Grover Cleveland

Veto Message

August 10, 1888

To the House of Representatives:

I return without approval House bill No. 2233, entitled "An act granting a pension to Bernard Carlin."

By this bill it is proposed to pension the beneficiary therein named as of Company A, Fourteenth Regiment of Missouri Volunteer Infantry.

It seems that he served in the company and regiment named, but that he also served in Company A, Sixty-sixth Illinois Regiment, and it is claimed that while in the latter service exclusively he received the injuries for which a pension is claimed.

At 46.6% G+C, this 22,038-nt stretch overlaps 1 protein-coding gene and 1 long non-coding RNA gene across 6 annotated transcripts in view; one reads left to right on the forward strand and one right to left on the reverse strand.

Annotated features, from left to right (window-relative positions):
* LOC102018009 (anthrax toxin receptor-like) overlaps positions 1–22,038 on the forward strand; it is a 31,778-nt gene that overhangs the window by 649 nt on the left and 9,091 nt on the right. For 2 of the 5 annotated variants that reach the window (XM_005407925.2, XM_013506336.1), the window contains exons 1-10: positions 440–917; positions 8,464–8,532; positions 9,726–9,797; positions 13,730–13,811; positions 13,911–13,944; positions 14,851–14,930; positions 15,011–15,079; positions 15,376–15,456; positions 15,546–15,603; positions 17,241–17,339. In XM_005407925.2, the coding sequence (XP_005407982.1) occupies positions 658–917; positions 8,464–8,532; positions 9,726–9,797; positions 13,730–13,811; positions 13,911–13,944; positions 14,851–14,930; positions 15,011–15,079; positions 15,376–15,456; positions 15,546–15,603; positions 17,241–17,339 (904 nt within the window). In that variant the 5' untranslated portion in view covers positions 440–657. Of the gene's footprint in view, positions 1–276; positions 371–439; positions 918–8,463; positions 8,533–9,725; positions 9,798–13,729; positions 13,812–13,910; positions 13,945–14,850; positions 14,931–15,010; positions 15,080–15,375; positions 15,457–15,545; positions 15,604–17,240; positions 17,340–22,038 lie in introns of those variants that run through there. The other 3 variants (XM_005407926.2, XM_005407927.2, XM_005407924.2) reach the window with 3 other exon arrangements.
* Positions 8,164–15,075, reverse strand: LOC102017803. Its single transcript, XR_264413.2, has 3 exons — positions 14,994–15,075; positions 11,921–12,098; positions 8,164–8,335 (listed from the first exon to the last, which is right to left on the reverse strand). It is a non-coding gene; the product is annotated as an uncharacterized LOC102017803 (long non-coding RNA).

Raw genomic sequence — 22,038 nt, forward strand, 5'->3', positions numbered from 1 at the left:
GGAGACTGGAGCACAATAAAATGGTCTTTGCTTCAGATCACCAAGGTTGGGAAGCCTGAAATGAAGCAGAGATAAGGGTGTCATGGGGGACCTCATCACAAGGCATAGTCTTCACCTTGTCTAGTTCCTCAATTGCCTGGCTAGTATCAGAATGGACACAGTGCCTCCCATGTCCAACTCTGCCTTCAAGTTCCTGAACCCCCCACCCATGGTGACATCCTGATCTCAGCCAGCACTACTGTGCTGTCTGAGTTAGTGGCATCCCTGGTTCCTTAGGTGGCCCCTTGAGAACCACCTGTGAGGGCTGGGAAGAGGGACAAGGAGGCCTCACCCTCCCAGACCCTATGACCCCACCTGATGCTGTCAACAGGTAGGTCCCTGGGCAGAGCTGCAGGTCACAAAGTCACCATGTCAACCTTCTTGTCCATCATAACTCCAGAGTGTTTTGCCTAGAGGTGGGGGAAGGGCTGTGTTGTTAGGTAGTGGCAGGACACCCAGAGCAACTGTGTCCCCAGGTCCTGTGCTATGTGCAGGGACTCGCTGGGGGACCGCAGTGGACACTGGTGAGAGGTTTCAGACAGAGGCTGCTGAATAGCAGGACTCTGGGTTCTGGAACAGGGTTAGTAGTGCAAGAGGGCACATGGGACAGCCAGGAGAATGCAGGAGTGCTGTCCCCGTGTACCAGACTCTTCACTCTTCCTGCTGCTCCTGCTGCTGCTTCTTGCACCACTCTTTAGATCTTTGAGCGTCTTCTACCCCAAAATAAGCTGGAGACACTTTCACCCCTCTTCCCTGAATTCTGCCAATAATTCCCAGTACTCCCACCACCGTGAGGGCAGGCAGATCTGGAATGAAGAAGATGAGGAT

His application is still pending in the Pension Bureau, and the papers pertaining to the same are now in the hands of an examiner for special examination.

I think this should be completed before a special act is passed, and I understand this to be in accordance with a general rule adopted by Congress and its pension committees. This is certainly the correct course to be pursued in this case, in view of the failure to state in the special bill the regiment and company to which the soldier belonged at the time of the incurrence of disability. This can be corrected by the Pension Bureau if the claim is found meritorious.


Grover Cleveland, Veto Message Online by Gerhard Peters and John T. Woolley, The American Presidency Project

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